Hay, isn't it nice that you haven't seen drastic changes in the villages. In my friends' village the only thing that's different is that there aren't as many doctors or stores; the population is aging to some degree and there's less call for those things. Otherwise it's still a true village, with a boulangerie and a couple of boucheries and a library and mayor's office and some cafés. So much of the area is walkable, too.
Well, I am so proud of you Haystack for stepping out and having a grand time! Wish I could go see, but I probably never will. Sometimes I think about going somewhere, but then I would worry about my house and my animals. haha I should at least take a little trip to Colorado this spring. I deserve that much at least. :) Yes, I want to just RUN AWAY, at least for a week or so.
I'm curious about what it cost over there for everything? Rooms and eats and all. I've heard it is very expensive for Americans as our dollar hasn't held up well. So, I would like to know first hand how it was.
CajuninKY, I didn't know your husband was hurt. Did I miss something or did you not mention it before? I can't even imagine. So sorry for your family. Maybe the worst is over for you both. I sure hope so.
Greenhouse gal, One thing I thought was funny was that I saw things in several of the Villages that I don't remember seeing when I was stationed there. An example was as you said very little noticable stores to purchase items. There was however several stands where you could purchase eggs, vegetables, and some fruit. Not as much fruit however as vegetables. I never found any real hardware, or lumber yards in any of the villages...The small towns had places to purchase just about anything you wanted...not so with the villages. I always wondered how the villages worked in regard to supplies. I never really asked as I didn't want to appear nosey. The egg, vegetable, and fruit stands never seemed to have anyone around...but as soon as we would stop by the children would come out of the woodwork...I loved the simplicity and carefree attitudes...Talk about charming. My wife and I always kept candy bars with us as a tip for the children who helped us. They always seemed so happy and would follow us when we parked and walked. Maybe those stands were always around but I just don't remember them from when I was there in the fifties. Karen and I were really fortunate because we had three families we spent most of our time with while we were there. They were wonderful about taking us places and showing us around. Somethings I remembered very well, but other things not quite so well. Nancy felt much like it was when I was there. Metz, has so much beautiful architexture, honestly I don't remember it being so elloquent as this time. We spent two days just in the city of Verdun. Verdun was a major battlefield in WWII. When I was there in the fifties it was littered with bullet ridden buildings...Many of them were spray painted U.S. GO Home. That is not the case today. None of those buildings I remember exist anymore. They have finally rebuilt and Verdun is beautiful today. Hay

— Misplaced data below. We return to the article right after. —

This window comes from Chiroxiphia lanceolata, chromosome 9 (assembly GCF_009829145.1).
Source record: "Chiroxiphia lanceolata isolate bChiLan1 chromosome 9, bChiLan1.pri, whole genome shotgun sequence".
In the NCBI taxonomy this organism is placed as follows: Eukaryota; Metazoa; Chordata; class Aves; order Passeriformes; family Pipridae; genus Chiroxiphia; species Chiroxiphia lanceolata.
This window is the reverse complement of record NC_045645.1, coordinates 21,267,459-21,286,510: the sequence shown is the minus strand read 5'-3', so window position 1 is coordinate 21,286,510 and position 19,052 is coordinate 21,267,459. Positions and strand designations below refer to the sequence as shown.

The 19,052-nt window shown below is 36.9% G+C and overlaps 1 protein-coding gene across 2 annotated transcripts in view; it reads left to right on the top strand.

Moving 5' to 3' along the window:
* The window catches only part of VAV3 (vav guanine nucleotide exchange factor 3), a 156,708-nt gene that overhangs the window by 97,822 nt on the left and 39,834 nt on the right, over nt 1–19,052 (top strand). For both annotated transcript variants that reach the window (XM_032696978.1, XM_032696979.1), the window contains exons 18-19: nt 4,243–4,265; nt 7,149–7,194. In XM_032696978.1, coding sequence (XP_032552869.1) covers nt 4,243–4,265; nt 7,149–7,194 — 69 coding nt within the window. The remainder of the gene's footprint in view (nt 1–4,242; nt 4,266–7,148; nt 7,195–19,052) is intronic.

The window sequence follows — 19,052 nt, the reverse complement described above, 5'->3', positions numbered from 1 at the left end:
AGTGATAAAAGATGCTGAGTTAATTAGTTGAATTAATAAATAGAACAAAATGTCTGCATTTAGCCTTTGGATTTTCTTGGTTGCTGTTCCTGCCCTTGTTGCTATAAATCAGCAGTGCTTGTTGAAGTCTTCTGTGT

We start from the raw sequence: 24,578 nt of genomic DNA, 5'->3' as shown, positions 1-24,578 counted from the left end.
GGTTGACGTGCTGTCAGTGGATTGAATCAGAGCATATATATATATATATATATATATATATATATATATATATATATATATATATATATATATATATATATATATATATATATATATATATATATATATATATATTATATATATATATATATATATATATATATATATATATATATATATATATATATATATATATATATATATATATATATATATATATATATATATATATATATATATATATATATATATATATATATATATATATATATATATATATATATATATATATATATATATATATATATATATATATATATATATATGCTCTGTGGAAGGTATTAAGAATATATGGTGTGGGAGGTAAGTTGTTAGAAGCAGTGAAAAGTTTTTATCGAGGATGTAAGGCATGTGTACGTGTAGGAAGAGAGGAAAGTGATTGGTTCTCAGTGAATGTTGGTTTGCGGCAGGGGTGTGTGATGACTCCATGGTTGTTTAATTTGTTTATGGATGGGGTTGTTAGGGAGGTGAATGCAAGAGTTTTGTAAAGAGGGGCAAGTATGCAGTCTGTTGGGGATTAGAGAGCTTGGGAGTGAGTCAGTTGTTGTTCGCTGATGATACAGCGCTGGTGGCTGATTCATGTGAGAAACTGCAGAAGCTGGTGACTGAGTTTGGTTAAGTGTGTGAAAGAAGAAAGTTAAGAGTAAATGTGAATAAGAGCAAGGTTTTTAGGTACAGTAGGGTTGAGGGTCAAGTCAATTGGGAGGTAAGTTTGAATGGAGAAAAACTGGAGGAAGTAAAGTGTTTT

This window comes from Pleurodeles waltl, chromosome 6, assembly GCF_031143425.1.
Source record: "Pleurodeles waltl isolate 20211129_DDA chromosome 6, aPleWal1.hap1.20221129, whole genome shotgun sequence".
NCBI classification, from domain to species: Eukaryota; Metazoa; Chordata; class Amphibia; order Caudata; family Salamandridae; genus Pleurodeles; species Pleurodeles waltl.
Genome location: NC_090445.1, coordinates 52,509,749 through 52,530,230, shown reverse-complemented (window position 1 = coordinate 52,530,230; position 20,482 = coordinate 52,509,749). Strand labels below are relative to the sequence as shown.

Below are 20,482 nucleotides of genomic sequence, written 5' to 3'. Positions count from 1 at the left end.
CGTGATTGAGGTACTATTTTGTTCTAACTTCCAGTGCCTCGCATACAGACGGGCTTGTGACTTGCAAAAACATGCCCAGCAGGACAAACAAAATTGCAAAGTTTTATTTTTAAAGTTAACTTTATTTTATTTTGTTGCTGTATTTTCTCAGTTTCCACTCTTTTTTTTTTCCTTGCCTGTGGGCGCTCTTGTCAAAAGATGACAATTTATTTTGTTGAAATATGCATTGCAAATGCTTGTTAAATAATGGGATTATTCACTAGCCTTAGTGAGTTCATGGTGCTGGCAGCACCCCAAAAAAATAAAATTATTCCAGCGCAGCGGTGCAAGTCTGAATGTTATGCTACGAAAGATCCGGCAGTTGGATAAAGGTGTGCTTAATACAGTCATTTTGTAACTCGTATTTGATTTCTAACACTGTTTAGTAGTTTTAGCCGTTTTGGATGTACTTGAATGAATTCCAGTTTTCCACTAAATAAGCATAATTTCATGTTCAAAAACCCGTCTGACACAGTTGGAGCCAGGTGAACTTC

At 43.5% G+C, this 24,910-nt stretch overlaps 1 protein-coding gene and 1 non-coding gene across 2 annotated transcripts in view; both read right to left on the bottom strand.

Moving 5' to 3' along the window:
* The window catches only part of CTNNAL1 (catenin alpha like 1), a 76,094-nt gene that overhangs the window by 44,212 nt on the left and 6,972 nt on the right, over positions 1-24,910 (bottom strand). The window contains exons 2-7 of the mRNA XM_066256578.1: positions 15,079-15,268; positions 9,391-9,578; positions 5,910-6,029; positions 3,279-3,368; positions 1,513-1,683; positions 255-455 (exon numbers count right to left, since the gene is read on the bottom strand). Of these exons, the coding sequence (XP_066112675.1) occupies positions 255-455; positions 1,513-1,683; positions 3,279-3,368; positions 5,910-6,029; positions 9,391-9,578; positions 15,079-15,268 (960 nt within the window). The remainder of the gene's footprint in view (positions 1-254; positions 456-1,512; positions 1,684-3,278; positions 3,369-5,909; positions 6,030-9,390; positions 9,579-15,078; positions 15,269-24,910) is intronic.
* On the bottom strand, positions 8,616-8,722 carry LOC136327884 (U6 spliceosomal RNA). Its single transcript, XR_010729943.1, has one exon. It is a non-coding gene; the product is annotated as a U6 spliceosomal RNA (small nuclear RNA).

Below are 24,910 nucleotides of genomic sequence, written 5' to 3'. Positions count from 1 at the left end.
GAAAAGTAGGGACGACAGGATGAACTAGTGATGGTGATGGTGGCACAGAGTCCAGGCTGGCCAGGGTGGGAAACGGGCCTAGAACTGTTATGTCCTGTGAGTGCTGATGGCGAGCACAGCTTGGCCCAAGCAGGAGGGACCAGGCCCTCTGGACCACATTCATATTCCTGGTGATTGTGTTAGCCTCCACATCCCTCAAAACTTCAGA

OMG Cajun, I never realized that it was MRSA your husband was dealing with. They young man (LEVI) That is with us on the blue scooter. He had mrsa and they thought he would not live. I was in the hospital with him so weeks. He was in a coma and we were ther daily praying for him, after his recovery he was sent to my home for physical rehabilitation. After that was when he got into drugs heavily. I didn't say anything earlier because I never realized that was what your dear husband was dealing with. MRSA is one of the most frightening things I have ever had to deal with. I was terriffied for Levi...Here are a few pictures of what it looks like. His nurse told me he would not live and if he did he would be in a wheel chair for life. All I can say is with "God all things are possible...Hay Levi and Cameron both are doing so well and I am just amazed at the change of attitudes with both of them...I love them.
Hi JYL: I don't know much about karma, but it is pretty interesting. I don't have any animals or birds now but adore my chickenhead friends and their animals and birds. Keep us up on whats happening with you...good to have you back. Hay